Mortgage Gift Letter - Mothering Forums

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#1 of 8 Old 06-22-2012, 06:58 PM - Thread Starter
 
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We just signed a contract to buy a house and still own the house we currently live in. It will work out that we are buying the second house before we sell our current house, which is not even on the market yet.

 

In order to buy the other house without selling ours first, my parents have agreed to "lend" us between $40 and $50K. We will then pay them back once our current house sells.

 

Our lender is fine with all this. Today, he emailed me something called a "gift letter" for my parents to fill out prior to writing us a check for the amount we're borrowing from them. The letter states that the gift is to be applied toward the purchase of the property and no repayment is expected or implied. The lender stressed that people do this all the time and that the lender does not report any of this to the IRS.

 

I am just concerned that my parents could be taxed on this money, and that we could then be taxed when we pay them back. What's the difference between this and something like the gift tax (where you can only give a certain amount per year tax-free)? Also, since my parents are elderly, would this affect the Medicaid lookback period?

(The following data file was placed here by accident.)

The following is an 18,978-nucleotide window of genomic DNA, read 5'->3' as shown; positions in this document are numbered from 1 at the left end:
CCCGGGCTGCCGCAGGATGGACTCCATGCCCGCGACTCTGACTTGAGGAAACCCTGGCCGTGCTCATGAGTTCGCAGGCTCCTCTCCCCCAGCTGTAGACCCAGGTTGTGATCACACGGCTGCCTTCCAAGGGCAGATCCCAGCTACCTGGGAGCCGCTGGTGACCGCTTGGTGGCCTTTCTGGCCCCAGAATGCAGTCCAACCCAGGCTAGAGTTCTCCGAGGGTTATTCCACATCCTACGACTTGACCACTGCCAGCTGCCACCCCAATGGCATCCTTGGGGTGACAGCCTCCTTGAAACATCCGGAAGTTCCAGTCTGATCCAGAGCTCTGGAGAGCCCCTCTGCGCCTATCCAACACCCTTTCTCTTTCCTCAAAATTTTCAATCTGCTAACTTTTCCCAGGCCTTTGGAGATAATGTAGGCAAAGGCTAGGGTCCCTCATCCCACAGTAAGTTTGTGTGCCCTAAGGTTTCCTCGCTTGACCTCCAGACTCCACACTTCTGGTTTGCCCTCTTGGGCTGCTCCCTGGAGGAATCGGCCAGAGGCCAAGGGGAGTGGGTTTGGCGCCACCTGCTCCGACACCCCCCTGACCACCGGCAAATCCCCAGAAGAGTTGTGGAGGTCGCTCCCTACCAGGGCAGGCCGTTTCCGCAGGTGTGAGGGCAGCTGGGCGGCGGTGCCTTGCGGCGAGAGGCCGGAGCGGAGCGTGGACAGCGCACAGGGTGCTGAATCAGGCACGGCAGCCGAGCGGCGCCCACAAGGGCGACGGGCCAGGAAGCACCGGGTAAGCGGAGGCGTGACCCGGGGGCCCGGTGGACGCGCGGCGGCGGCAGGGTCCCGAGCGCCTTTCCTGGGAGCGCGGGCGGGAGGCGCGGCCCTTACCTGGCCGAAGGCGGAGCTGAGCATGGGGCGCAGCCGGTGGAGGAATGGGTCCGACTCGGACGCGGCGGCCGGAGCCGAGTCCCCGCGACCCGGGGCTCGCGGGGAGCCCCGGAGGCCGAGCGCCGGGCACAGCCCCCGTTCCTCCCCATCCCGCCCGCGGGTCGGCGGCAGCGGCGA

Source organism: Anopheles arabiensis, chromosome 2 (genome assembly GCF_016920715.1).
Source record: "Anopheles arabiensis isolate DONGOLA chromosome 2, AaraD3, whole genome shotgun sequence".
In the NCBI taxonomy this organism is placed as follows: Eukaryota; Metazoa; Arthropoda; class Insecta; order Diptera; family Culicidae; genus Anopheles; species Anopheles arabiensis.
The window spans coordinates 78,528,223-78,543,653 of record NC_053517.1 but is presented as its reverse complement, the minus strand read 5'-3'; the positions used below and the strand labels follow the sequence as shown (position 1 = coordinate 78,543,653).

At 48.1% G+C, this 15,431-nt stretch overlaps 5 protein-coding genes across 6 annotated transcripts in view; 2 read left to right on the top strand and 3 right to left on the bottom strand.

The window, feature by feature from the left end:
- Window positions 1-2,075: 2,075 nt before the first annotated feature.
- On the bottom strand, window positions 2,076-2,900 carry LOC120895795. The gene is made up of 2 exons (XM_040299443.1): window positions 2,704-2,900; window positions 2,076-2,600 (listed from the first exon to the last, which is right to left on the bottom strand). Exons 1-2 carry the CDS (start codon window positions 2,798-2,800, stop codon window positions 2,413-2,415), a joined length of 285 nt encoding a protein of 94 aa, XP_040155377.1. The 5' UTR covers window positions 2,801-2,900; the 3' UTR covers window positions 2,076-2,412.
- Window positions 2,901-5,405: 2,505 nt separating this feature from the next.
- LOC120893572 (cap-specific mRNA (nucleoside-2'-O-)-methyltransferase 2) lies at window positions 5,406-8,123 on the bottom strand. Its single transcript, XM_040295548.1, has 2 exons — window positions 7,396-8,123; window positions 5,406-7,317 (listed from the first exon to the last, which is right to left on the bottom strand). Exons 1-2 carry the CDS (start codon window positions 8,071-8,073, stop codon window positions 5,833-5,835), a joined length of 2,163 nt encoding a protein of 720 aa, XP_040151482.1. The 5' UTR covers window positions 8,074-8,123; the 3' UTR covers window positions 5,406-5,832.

Has anyone else gone this route for their mortgage?

 

Thanks!

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#2 of 8 Old 06-22-2012, 07:02 PM
 
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we got a large sum of money from FIL and we needed to do a gift too. i hadnt heard anything about taxes
 


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#3 of 8 Old 06-22-2012, 07:29 PM - Thread Starter
 
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Originally Posted by Sharlla View Post

we got a large sum of money from FIL and we needed to do a gift too. i hadnt heard anything about taxes
 

 

 

Did you then pay back the money - or was it truly a gift?

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#4 of 8 Old 06-22-2012, 08:37 PM
 
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we send them money here and there but they never asked us for money back or anything.
 


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#5 of 8 Old 06-23-2012, 07:14 AM
 
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OP-  the phrase 'people do this all the time' makes my stomach cringe.  If your parents are anywhere near the point of medicare lookback age I strongly suggest double checking everything with an accountant and estate planning attorney. A few hundred dollars spent now for good sound advice that truly applies in your situation with your exact numbers is going to be money well spent. 

 

I honestly do not know the answer but it may be better to 'gift' you and your DH each 10k from both your mom and your dad or it may be better to set up an actual private loan document for this personal transaction.


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#6 of 8 Old 06-24-2012, 04:40 AM